Southampton has had quite a blood thirsty past with raids by the Vikings on the old Saxon town of Hamwic and the French and Genoese raids in 1338 which decimated the town destroying a great deal of property and robbing it of much of its wealth and so pushing it into a period of decline from which it took a long time to recover.
Throughout the 100 Years War there was a constant fear of attack by the French with the consequence that the Town walls were heavily reinforced and extended. The people who guarded the walls included the gunners whose clothes regularly caught on fire and of course they needed lavatories of the crudest kind to be built into the walls, all of which you will see on our walk.
The plot against Henry V in 1415 led to the trials of the conspirators and their grisly execution in Southampton.
The judge at the trial of Guy Fawkes (who we all know as the leader of the Gun Powder Plot) was a local man and a descendant of the Fleming family. His verdict led to the most horrid execution of Guy Fawkes and his fellow conspirators.
One gruesome story relates to the murder of a young woman whose body was subsequently exhumed so that her corpse could be touched by her suspected murderer in an effort to convict him.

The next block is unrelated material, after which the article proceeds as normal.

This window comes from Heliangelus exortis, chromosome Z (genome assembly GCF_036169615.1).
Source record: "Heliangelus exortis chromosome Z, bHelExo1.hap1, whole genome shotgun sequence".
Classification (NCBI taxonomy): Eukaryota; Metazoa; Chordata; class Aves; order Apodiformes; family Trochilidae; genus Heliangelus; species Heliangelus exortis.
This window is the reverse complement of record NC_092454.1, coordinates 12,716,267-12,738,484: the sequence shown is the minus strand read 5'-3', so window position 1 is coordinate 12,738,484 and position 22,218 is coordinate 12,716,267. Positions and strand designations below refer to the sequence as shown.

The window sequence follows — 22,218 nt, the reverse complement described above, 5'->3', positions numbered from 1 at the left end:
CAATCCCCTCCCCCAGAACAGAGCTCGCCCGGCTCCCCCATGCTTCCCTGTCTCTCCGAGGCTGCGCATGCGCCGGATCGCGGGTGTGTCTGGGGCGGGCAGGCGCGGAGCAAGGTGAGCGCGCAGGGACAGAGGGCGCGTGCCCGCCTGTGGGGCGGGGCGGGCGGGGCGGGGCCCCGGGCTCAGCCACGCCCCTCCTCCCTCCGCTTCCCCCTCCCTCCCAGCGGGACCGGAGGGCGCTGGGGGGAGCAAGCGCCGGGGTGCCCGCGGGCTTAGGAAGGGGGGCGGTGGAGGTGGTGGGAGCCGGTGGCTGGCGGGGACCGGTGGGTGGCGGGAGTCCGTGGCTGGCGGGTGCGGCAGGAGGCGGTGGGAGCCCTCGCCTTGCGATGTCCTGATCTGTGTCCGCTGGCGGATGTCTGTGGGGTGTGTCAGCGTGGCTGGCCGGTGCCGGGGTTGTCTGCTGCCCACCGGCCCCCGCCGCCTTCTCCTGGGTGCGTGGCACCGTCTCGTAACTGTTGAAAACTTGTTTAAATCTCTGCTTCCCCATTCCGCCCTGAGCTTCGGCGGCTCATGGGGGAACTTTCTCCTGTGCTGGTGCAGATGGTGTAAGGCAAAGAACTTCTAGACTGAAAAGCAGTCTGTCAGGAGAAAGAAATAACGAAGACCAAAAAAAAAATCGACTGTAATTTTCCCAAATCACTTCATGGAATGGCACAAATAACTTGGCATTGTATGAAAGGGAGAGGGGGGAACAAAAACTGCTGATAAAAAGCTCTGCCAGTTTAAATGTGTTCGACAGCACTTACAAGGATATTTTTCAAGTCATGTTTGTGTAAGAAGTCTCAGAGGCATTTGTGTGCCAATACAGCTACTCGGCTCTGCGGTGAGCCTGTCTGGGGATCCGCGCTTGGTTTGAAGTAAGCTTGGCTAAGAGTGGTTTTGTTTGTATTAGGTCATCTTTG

The worshippers at St Michael’s church for many years had to put up with the stench of the fish market right outside the door to their church until it was finally moved in 1634 near to the towns West Gate. This gate was complete with murder holes from which mayhem was inflicted on those trapped beneath them.
Blue Anchor Lane in Tudor times had many timber framed houses with first floor windows from which chamber pots were emptied onto unsuspecting people below.
Press gangs operated in Southampton in Georgian times and there is the tragic story of one unfortunate man who threw himself from the town walls rather than be pressed into the service of the navy.
The area of the town around Simnel Street was mainly slum houses in the 19th Century and there are tragic tales of women dying alone in their rented rooms and their bodies not being discovered for many days. The population density of this part of Southampton was greater than that of Dickens’s London.
All these stories and more are described in great detail in See Southampton’s Ghastly, Grim and Gory Walk designed for accompanied children aged between 8 and 12 years old. This walk is a feature of our programme of walks in the school holidays. See our walks section for more details.